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Transmission Line Program for Windows (TLW) 2014 Update

ARRL Antenna Book 22nd - RF CafeThe June 2014 edition of QST (pp38-40) has an article by Joel Hallas (W1ZR) reporting on an updated version of the venerable Transmission Line Program for Windows (TLW), by Mr. R. Dean Straw (N6BV). The previous version was last released in 2006. Owners of the ARRL Antenna Handbook receive the program on the included CD/DVD, and are eligible for a free upgrade if you have a previous version. The Zip file can be downloaded from the ARRL website. If you are not eligible but would like to read the user's manual, download the Zip file and extract just the PDF file since the one available elsewhere on the Web is for the 2006 version.

According to Joel's review, the main changes in TLW are refinements in the manufacturer's data used for curve fitting and in the electrical parameter calculations. Results obtained from extreme source and load impedance scenarios could cause some strange values of loss, voltage and current distribution along the transmission line, etc.

I have managed to lose my CD so I cannot produce any examples of my own. However, the following couple images are screen shots from the user's manual that might whet your appetite for the program. As far as I know, it is available only with the purchase of the ARRL Antenna Handbook, which is currently selling for under $50. The software itself is worth that much if you require such calculations. According to Joel: "I can state that among all the programs and data on The Antenna Handbook CD, I find Transmission Line for Windows (TLW) to be the program that I use the most."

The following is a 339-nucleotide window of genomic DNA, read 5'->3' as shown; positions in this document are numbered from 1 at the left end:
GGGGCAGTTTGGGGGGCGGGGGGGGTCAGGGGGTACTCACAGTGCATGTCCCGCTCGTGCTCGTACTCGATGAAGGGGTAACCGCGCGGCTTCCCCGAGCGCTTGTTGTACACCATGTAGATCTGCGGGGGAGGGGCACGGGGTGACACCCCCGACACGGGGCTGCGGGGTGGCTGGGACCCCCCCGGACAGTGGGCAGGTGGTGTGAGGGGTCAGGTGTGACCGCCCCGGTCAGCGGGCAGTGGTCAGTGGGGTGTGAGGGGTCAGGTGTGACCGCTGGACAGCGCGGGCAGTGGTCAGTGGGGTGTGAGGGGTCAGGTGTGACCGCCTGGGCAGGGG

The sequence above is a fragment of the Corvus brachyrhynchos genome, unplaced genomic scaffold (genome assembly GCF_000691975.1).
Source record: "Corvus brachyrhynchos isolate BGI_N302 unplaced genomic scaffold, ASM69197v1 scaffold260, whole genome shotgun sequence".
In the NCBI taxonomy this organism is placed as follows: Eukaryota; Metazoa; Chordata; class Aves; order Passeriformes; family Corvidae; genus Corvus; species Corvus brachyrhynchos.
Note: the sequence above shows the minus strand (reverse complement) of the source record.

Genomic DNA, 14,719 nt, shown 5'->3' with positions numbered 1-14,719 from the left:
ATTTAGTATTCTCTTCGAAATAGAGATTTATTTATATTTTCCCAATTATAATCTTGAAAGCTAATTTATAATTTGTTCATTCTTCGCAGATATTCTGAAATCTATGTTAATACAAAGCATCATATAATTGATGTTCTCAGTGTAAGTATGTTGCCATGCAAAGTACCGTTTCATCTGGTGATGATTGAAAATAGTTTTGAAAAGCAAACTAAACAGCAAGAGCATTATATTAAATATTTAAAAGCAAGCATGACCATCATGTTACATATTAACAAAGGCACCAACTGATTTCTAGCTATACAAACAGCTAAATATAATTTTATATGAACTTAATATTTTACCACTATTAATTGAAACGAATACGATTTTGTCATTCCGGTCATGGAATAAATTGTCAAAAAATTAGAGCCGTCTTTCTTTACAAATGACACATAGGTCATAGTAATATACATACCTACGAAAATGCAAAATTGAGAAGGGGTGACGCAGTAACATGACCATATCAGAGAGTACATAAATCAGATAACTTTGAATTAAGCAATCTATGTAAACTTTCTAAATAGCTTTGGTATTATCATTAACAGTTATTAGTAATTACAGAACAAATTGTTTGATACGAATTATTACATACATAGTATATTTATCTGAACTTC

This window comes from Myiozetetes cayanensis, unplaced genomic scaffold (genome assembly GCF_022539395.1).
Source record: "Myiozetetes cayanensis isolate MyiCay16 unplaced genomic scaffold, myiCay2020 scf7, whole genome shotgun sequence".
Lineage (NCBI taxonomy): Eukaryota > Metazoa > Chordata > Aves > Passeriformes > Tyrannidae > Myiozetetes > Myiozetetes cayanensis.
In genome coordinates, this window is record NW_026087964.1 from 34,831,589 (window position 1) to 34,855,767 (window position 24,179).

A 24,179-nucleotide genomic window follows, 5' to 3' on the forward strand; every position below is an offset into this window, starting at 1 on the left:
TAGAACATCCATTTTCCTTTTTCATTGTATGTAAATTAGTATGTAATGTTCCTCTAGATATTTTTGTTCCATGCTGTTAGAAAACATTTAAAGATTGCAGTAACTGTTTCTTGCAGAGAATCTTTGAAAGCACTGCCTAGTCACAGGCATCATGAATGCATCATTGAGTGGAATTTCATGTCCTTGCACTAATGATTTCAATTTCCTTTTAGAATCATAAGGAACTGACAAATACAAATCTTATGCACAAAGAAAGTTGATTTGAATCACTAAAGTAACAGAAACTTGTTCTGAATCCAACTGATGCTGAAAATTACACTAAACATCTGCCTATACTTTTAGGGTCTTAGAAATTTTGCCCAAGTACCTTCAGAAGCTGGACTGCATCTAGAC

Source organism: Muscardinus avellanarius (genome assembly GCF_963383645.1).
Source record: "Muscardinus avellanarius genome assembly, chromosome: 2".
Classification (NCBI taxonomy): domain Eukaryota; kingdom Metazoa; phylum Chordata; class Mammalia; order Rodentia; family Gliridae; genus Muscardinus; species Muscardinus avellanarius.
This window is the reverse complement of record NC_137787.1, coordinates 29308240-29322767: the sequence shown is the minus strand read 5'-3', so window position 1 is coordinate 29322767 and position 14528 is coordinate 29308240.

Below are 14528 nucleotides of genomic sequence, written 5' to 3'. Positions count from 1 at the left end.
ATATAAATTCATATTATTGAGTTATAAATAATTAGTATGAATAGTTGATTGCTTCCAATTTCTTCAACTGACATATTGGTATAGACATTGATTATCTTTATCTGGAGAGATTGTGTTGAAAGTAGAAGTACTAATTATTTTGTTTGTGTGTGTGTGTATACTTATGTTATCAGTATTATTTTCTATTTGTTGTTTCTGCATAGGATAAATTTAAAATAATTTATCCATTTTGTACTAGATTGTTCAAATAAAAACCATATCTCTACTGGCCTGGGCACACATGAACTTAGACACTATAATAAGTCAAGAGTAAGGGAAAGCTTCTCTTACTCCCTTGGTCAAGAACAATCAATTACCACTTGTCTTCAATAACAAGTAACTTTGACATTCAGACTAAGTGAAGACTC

Transmission Line for Windows (TLW) v3.24 Screen Capture (1) - RF Cafe

Transmission Line for Windows (TLW) v3.24 Screen Capture (2) - RF Cafe

Transmission Line for Windows (TLW) v3.24 Screen Capture (3) - RF Cafe

Transmission Line for Windows (TLW) v3.24 Screen Capture (4) - RF Cafe

 

Posted on July 5, 2015

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RF Cafe began life in 1996 as "RF Tools" in an AOL screen name web space totaling 2 MB. Its primary purpose was to provide me with ready access to commonly needed formulas and reference material while performing my work as an RF system and circuit design engineer. The World Wide Web (Internet) was largely an unknown entity at the time and bandwidth was a scarce commodity. Dial-up modems blazed along at 14.4 kbps while tying up your telephone line, and a nice lady's voice announced "You've Got Mail" when a new message arrived...

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